Schematic representation of the AngII/ROS/JNK pathway involved in the hypoxia-induced induction of UII expression leading to cardiomyocyte hypertrophy through increased transcriptional activity.

Citation: Journal of Endocrinology 220, 3; 10.1530/JOE-13-0261

Supplementary data

This is linked to the online version of the paper at http://dx.doi.org/10.1530/JOE-13-0261.

Declaration of interest

The authors declare that there is no conflict of interest that could be perceived as prejudicing the impartiality of the research reported.

Funding

The study was sponsored in part by the Shin Kong Wu Ho-Su Memorial Hospital.

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    Effect of 2.5% O2 hypoxia on UII expression in cardiomyocytes. (A and B) UII and UII-R protein levels increased, reaching a peak after 4 h of 2.5% O2 hypoxia. Neonatal cardiomyocytes were subjected to hypoxia for 1–6 h. Total cell lysates were harvested and western blot was performed using anti-UII and anti-UII-R antibodies. α-tubulin was used as a protein-loading control in each lane. *P<0.01 vs normoxia control (n=3). (C) UII mRNA level reached a peak after 2 h of hypoxia and then declined. GAPDH was used as an internal control. *P<0.01 vs normoxia control (n=3). UII, urotensin II; UII-R, UII receptor.

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    Hypoxia-induced UII protein expression in cardiomyocytes is mediated by (A and B) reactive oxygen species (ROS) assay, using a fluorescence microscope, indicated that hypoxia for 2 h increased ROS production similarly to that of the exogenous addition of ROS generator (Dp44mT). Treatment with NAC (500 μM) 30 min before hypoxia significantly blocked the induction. (C) Mitochondria isolation from cultured cardiomyocytes. Hypoxia and exogenously added Dp44mT (30 nM) significantly increased the ROS relative fluorescence unit (RFU) after 2 h. Treatment with NAC for 30 min before hypoxia significantly blocked the RFU of ROS by hypoxia. *P<0.01 vs normoxia control. #P<0.01 vs 2 h (n=3).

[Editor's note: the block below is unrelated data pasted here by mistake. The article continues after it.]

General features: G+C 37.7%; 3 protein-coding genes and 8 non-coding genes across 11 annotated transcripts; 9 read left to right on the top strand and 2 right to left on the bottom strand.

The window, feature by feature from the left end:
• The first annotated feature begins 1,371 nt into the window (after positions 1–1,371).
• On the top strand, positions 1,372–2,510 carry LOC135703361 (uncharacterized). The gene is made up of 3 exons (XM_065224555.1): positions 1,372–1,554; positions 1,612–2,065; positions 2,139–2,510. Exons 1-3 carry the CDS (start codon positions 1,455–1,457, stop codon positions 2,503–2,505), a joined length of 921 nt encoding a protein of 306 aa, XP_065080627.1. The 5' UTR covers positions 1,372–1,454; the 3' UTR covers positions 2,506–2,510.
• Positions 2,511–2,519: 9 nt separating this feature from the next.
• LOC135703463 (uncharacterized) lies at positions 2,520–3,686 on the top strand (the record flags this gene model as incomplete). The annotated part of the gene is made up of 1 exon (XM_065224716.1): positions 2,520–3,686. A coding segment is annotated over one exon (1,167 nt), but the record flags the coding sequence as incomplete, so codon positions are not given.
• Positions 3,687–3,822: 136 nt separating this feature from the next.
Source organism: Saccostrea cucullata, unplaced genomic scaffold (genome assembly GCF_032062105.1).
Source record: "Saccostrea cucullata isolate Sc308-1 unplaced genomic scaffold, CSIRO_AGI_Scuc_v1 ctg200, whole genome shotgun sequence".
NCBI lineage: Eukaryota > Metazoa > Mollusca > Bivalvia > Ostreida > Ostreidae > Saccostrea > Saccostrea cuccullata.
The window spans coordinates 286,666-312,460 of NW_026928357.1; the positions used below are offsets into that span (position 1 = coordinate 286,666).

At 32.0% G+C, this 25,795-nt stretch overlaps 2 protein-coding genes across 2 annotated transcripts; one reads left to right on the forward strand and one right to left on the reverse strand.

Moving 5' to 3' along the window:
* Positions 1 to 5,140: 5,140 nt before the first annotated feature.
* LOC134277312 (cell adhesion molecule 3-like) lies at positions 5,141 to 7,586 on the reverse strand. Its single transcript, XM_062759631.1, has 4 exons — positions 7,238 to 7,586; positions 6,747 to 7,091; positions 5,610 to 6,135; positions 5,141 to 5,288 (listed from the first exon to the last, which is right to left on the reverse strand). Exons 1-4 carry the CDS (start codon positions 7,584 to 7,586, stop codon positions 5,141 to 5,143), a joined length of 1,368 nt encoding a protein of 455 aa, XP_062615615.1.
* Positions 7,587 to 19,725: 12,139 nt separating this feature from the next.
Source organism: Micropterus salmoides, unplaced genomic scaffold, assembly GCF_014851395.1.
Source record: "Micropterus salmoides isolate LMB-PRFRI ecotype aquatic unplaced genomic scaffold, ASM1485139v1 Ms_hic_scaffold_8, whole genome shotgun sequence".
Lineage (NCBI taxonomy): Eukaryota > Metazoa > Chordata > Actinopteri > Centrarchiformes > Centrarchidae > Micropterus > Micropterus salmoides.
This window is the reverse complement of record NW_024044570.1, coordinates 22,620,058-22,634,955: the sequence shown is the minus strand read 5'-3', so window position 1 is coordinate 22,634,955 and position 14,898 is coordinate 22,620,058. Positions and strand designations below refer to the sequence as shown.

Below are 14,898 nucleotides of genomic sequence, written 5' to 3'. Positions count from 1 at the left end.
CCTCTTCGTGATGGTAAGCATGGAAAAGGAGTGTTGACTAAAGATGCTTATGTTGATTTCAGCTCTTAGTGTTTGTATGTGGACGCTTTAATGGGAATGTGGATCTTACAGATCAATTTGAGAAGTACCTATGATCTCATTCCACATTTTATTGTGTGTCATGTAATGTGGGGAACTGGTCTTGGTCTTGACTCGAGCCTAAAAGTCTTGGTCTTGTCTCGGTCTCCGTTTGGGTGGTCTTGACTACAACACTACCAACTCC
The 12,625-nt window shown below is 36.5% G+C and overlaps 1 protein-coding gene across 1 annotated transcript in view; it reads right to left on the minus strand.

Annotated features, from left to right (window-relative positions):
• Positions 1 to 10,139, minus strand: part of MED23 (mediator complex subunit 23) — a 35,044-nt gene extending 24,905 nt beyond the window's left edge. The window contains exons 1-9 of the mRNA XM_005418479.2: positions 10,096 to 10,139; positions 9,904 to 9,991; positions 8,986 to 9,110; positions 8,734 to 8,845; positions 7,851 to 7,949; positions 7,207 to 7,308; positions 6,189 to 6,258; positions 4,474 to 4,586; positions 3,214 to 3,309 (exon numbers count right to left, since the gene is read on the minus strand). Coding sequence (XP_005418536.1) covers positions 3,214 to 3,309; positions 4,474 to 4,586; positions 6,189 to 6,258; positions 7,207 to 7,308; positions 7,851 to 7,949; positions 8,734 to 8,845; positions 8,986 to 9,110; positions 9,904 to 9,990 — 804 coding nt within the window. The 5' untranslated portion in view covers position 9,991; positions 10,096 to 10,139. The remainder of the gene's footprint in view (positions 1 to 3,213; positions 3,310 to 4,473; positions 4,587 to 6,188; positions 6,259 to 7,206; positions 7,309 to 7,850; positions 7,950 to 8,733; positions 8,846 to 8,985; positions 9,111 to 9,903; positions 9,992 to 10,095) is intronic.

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    The JNK pathway mediates hypoxia-induced UII expression in neonatal cardiomyocytes. (A and B) Hypoxia-induced UII expression was blocked by JNK inhibitor (SP600125), JNK siRNA, and NAC. Exogenous addition of Dp44mT (a ROS generator) under normoxia also increased UII expression. Neonatal cardiomyocytes were pretreated with an ERK pathway inhibitor (PD98059; 50 μM), a JNK inhibitor (SP600125; 25 μM), a p38 MAPK inhibitor (SB203580; 3 μM), NAC, or JNK siRNA prior to hypoxia for 4 h. The neonatal cardiomyocytes were then harvested and analyzed by western blotting using anti-UII antibody. The results were normalized to α-tubulin. *P<0.01 vs normoxia control. #P<0.01 vs 4 h (n=3). (C and D) Phosphorylation of JNK mediated hypoxia-induced UII expression in neonatal cardiomyocytes, which was blocked by JNK inhibitor (SP600125), JNK siRNA, and NAC. Neonatal cardiomyocytes were subjected to normoxia or hypoxia for different durations in the presence or absence of inhibitors. Cell lysates were collected for western blot analysis, using antibody for total and phospho-JNK. T-JNK, total JNK; P-JNK, JNK phosphorylation. *P<0.01 vs normoxia control. #P<0.01 vs 2 h (n=3).